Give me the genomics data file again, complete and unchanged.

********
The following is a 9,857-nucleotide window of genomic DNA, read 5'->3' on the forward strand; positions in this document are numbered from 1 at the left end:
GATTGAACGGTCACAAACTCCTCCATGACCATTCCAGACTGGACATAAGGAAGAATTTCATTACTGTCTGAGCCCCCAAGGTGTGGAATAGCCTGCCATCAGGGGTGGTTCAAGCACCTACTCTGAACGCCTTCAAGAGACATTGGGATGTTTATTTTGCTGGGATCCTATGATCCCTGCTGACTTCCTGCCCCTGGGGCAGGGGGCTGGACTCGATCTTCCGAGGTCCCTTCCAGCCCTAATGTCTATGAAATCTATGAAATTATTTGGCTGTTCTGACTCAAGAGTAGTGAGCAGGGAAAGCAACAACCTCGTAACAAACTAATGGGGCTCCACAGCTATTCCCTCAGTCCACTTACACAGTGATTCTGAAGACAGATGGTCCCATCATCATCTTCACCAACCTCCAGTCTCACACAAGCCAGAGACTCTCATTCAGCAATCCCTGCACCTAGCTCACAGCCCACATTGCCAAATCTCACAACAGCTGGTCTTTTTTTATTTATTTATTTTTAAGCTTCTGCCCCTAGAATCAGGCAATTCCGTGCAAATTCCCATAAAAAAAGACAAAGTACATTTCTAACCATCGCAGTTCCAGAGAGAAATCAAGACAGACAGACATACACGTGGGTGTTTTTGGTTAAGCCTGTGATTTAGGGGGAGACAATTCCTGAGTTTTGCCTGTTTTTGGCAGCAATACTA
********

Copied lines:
The following is a 9,857-nucleotide window of genomic DNA, read 5'->3' on the forward strand; positions in this document are numbered from 1 at the left end:
GATTGAACGGTCACAAACTCCTCCATGACCATTCCAGACTGGACATAAGGAAGAATTTCATTACTGTCTGAGCCCCCAAGGTGTGGAATAGCCTGCCATCAGGGGTGGTTCAAGCACCTACTCTGAACGCCTTCAAGAGACATTGGGATGTTTATTTTGCTGGGATCCTATGATCCCTGCTGACTTCCTGCCCCTGGGGCAGGGGGCTGGACTCGATCTTCCGAGGTCCCTTCCAGCCCTAATGTCTATGAAATCTATGAAATTATTTGGCTGTTCTGACTCAAGAGTAGTGAGCAGGGAAAGCAACAACCTCGTAACAAACTAATGGGGCTCCACAGCTATTCCCTCAGTCCACTTACACAGTGATTCTGAAGACAGATGGTCCCATCATCATCTTCACCAACCTCCAGTCTCACACAAGCCAGAGACTCTCATTCAGCAATCCCTGCACCTAGCTCACAGCCCACATTGCCAAATCTCACAACAGCTGGTCTTTTTTTATTTATTTATTTTTAAGCTTCTGCCCCTAGAATCAGGCAATTCCGTGCAAATTCCCATAAAAAAAGACAAAGTACATTTCTAACCATCGCAGTTCCAGAGAGAAATCAAGACAGACAGACATACACGTGGGTGTTTTTGGTTAAGCCTGTGATTTAGGGGGAGACAATTCCTGAGTTTTGCCTGTTTTTGGCAGCAATACTA